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Landlords increasingly using rent to supplement income

Sam Cordon

June 5, 2013

With income levels remaining stagnant and disposable income being squeezed over 40% of respondents reported that they were using the rental income generated to support their monthly expenditure.

This is a marked shift since 2011 where the majority of landlords turning to the rental sector did so to prepare their finances for retirement. This fell from 84% in Q4 2012 to 78% in Q1 2013.

Phil Rickards, head of sales at BM Solutions, said: “The squeeze on spending does mean that we’re seeing more landlords using their rental income to supplement the cost of living.

“However it’s important that those entering the market continue to see it at as long term investment as well as considering short term requirements.”

Of those single property and portfolio landlords surveyed, 78% view their property as a supplementary income to their pension, with 7 out of 10 of these landlords actively planning to live off the rental income during their retirement.

Respondents highlighted the importance of a property investment to a landlord’s retirement provision, with property making up 62% of the average landlord’s retirement provision.

A further 4 in 10 intend to make a decision on their property portfolio dependent on the state of the property market once they reach retirement.

Very few (4%) portfolio landlords plan to sell all properties in their portfolio when they reach retirement.

Of the landlords who have previously looked at alternative retirement planning, such as fund investment, a large proportion said they selected the BTL market because they believe investing in property will produce a better return on their money.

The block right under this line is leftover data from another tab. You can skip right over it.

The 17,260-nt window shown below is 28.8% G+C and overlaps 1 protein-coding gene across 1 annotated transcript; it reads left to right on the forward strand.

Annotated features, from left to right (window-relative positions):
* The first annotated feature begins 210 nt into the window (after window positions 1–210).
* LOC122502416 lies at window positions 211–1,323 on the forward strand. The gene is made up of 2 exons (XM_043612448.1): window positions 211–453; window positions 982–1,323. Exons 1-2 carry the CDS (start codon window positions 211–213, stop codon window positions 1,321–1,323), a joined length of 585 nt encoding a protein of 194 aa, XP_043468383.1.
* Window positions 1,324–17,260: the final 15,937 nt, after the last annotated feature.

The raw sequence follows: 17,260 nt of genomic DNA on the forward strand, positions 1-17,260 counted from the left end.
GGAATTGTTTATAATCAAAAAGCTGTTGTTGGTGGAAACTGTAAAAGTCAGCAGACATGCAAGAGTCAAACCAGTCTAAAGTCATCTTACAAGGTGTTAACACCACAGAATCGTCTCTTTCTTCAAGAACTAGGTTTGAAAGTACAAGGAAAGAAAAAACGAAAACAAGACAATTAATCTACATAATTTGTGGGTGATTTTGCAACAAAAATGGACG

Other reasons include providing an income, acting as a long term investment and offsetting against a poor pension performance.

Over the past quarter the average rental yield in the UK was 6.1%. In comparison, the average rental yield was 6.2% in Q4 2012, 6.7% in and 5.9% in Q4 2011.

Over half (57%) of landlords raising rents increased rents when new tenants arrived, and almost the same proportion (51%) inferred the reason for raising the rent levels was to bring it in line with local prices.

The strongest performing region was the North East achieving a return of 7.1%; conversely the weakest area continues to be the Yorkshire and Humberside which report yields of 5.6%.

The proportion of landlords adding property to their portfolio in the last quarter has increased by 3% to 15%.

However landlords are becoming much more selective on what properties to add to their portfolio with the average number of properties being added increasing, from an average of 1.6 in Q4 2012 to 2.5 in Q1 2013.

Looking forward to the next 12 months, just over 1 in 5 landlords plan to purchase at least one additional property.

Rickards said: “It’s good to see that landlords are still looking to add to their portfolios. It’s important to do your homework on Buy-to-Let in the same way that you would with any investment, being selective with your property choice isn’t a bad thing.”


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